Dahlia has a secret, and so does Lucius, and Uncle Brother, and Aunt Baby, and the albino gravedigger.
Dahlia is a successful, beautiful, middle-class African-American woman living in California with a handsome husband and darling daughter. But when we meet her, her need to forget her traumatic past is about to drive her over the edge. A mysterious woman named Phoebe plots to steal Dahlia’s husband, daughter and house. Meanwhile, back in Dallas, her estranged father, Lucius, resists a nervous breakdown while running the funeral home that’s been in the family for three generations. Lucius’s young wife, Mercy Blue, bored with adding red dresses to her collection, is despondent and hysterical. Aunt Baby’s corns are throbbing—a sure sign of trouble—and Percival Tweed, the black albino gravedigger, is restless. What’s everybody so upset about? After 100 pages or so of repetitive set-up and hand-waving (Look! Big Family Trauma!), Pina finally begins to move her plot along, only to quickly halt it again with a series of “revelations” that only occasionally thrill or surprise in spite of their lurid content. The author’s habit of moving from viewpoint to viewpoint provides plenty of stories, but they don’t cohere into a larger one, and the characters don’t emerge as anything but quick, albeit colorful, sketches identified by their quirky habits or physical characteristics. This is particularly problematic with would-be protagonist Dahlia and is exacerbated by the nature of the plot, which requires her to disappear for long stretches. The prose is, on the whole, enjoyable, and thus many readers will overlook the clichés and lack of depth, but fans of Toni Morrison will quickly recognize this author’s inspiration and unfulfilled ambitions.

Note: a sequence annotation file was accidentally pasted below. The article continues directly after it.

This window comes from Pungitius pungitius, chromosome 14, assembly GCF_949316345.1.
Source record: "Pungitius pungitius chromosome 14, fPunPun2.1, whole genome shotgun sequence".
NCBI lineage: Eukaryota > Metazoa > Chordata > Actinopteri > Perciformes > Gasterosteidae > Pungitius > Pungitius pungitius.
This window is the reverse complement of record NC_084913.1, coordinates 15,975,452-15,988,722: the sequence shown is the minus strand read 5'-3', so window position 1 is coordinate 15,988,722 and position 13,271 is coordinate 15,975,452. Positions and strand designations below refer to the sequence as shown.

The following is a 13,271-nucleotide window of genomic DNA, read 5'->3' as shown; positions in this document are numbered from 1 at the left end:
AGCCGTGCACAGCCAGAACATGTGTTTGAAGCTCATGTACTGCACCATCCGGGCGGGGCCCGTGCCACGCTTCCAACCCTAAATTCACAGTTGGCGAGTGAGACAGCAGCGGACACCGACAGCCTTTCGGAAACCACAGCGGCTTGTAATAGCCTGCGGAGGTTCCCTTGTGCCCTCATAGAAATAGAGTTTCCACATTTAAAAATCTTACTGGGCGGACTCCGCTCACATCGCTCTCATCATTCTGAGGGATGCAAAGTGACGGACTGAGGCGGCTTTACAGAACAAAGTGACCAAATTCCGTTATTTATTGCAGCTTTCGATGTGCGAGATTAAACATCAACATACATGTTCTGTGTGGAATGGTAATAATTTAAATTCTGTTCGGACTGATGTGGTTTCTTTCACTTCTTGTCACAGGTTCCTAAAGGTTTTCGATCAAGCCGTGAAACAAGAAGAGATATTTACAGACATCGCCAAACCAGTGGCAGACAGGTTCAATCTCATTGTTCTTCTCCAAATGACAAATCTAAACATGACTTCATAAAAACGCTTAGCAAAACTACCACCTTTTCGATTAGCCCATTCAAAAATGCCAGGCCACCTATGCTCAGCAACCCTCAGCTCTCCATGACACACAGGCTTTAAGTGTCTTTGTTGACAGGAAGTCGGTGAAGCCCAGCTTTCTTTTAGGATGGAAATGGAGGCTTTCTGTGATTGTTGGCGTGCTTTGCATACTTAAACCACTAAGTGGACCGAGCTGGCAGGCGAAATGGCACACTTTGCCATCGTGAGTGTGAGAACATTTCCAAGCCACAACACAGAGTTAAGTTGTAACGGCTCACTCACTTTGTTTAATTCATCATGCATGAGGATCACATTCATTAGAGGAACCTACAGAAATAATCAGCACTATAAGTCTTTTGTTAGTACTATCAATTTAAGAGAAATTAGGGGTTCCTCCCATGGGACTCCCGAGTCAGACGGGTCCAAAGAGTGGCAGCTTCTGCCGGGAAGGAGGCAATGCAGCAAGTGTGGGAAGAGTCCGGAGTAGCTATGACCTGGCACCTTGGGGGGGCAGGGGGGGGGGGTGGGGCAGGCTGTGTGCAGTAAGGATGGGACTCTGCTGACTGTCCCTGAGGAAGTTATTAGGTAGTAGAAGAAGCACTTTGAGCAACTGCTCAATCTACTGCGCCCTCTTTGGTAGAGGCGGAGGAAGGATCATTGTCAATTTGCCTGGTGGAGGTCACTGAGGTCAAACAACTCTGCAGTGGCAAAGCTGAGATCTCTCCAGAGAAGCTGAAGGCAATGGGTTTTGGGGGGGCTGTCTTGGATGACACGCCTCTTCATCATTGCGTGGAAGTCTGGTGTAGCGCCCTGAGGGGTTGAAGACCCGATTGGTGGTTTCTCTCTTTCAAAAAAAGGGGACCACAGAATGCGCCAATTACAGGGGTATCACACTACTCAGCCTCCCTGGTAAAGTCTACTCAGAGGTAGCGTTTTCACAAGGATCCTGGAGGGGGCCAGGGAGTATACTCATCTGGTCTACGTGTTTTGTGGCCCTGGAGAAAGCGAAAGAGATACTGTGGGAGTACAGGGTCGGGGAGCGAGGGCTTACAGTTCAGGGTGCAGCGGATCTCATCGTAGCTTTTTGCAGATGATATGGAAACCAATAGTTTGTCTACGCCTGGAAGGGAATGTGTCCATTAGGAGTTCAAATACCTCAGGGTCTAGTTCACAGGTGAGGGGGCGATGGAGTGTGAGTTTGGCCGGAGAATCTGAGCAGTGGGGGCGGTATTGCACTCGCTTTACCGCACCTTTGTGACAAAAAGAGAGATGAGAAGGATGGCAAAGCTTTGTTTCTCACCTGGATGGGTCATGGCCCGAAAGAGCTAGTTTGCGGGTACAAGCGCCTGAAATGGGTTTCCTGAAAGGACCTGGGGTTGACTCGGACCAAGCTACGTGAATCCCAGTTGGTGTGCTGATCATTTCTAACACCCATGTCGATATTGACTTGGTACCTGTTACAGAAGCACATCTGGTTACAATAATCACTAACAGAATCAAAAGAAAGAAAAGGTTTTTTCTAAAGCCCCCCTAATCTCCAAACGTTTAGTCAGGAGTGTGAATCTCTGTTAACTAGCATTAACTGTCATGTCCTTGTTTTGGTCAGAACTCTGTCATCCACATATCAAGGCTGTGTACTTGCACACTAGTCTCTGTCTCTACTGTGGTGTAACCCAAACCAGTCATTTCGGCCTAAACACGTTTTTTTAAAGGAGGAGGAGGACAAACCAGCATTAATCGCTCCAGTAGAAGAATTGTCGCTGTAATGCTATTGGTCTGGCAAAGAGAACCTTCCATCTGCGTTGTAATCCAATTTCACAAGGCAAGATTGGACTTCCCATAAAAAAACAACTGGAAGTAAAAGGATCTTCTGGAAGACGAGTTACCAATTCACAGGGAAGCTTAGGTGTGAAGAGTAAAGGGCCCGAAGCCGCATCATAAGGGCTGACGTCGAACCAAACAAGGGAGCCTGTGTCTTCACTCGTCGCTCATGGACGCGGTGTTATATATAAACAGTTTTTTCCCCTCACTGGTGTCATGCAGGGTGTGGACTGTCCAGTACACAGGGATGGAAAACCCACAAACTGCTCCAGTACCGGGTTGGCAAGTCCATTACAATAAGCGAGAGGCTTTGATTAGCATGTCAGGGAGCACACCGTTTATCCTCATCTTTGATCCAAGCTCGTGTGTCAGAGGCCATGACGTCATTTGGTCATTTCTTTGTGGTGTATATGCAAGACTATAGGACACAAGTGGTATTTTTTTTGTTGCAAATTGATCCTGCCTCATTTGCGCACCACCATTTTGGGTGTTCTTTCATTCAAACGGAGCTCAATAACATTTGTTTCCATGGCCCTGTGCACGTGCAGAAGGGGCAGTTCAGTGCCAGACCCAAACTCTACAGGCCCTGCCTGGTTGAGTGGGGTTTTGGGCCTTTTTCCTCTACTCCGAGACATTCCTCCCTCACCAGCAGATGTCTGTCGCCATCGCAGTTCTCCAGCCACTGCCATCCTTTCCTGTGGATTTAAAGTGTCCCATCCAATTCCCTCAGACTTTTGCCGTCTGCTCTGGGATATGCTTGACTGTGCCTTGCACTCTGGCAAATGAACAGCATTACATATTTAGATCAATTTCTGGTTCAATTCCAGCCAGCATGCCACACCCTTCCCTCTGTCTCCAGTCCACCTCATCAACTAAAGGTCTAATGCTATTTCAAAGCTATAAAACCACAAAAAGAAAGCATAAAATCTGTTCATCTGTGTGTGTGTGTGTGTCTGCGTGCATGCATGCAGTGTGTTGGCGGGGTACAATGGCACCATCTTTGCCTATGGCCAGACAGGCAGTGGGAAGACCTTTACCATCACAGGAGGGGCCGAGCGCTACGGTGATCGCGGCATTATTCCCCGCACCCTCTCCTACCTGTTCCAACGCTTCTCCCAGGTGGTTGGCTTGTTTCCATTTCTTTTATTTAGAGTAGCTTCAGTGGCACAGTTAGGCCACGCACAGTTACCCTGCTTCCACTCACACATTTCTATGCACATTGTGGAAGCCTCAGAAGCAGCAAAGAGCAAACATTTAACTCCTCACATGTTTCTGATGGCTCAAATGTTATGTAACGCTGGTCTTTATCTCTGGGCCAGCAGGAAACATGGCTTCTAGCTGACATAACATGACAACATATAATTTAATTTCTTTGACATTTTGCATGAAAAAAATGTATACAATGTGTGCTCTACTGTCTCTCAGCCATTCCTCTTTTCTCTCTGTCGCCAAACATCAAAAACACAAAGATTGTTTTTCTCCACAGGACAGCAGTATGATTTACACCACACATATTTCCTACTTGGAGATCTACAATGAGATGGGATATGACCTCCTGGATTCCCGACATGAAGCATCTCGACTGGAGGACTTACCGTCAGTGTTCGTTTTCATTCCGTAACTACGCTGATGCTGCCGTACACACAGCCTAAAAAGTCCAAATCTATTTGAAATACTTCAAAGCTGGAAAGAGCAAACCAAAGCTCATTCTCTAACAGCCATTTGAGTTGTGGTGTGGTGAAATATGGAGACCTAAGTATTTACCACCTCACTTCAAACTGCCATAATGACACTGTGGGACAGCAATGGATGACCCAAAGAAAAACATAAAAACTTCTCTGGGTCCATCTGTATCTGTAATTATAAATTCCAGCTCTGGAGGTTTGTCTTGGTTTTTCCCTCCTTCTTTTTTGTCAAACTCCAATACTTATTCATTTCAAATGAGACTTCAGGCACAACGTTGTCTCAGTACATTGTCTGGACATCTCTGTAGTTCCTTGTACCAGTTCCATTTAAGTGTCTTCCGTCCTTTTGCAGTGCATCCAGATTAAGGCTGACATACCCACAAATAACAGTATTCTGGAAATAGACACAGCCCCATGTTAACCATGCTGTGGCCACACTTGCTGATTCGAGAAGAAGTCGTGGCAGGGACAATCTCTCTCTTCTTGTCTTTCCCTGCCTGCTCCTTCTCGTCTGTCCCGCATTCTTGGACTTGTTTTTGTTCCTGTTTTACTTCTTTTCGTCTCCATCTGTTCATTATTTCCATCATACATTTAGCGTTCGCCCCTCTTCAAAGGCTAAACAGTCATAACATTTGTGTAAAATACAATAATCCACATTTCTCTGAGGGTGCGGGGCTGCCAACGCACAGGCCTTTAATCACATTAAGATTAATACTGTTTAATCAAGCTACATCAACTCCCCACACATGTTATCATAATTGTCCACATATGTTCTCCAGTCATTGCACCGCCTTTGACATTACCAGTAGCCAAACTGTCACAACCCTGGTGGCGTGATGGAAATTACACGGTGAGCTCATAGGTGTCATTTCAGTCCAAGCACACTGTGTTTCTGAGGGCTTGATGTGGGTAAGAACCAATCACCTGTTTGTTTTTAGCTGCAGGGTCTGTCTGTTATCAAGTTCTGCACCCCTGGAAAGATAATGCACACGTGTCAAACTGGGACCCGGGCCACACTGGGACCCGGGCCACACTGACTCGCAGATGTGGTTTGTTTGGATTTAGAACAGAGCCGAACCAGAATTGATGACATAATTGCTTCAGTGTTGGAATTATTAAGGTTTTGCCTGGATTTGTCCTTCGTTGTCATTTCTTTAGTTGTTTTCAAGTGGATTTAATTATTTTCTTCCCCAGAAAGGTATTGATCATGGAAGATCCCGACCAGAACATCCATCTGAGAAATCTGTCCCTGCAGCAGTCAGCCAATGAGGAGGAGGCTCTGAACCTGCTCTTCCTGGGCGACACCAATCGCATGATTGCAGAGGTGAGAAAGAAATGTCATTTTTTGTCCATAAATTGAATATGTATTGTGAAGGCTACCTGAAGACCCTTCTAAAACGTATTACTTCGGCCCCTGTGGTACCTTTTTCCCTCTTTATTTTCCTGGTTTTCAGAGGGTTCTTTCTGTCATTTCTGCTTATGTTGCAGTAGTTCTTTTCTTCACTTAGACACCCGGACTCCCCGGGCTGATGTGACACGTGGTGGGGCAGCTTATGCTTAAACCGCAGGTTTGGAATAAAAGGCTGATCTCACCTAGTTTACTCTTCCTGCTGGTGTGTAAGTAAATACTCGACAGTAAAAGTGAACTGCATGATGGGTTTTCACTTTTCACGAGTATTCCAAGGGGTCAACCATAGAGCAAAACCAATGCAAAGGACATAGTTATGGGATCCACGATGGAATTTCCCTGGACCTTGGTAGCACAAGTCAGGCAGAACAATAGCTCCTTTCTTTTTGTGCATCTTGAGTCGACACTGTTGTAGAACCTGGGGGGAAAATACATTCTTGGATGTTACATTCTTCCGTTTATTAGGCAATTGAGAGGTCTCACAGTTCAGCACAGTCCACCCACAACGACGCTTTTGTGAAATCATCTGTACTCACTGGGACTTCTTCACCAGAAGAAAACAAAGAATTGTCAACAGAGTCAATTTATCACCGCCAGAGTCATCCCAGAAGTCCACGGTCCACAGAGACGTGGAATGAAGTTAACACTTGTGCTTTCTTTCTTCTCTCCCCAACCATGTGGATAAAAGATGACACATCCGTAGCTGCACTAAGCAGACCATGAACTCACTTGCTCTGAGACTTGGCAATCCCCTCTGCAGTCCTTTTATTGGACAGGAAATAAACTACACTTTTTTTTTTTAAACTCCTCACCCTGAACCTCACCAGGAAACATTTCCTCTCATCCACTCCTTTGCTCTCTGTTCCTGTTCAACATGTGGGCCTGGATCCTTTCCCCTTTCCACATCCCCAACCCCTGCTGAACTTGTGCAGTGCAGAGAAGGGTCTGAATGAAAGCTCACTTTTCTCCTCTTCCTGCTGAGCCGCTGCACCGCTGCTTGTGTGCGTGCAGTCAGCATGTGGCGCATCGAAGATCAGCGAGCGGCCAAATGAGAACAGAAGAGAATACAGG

Gothic lite meets chick lit in a slow potboiler.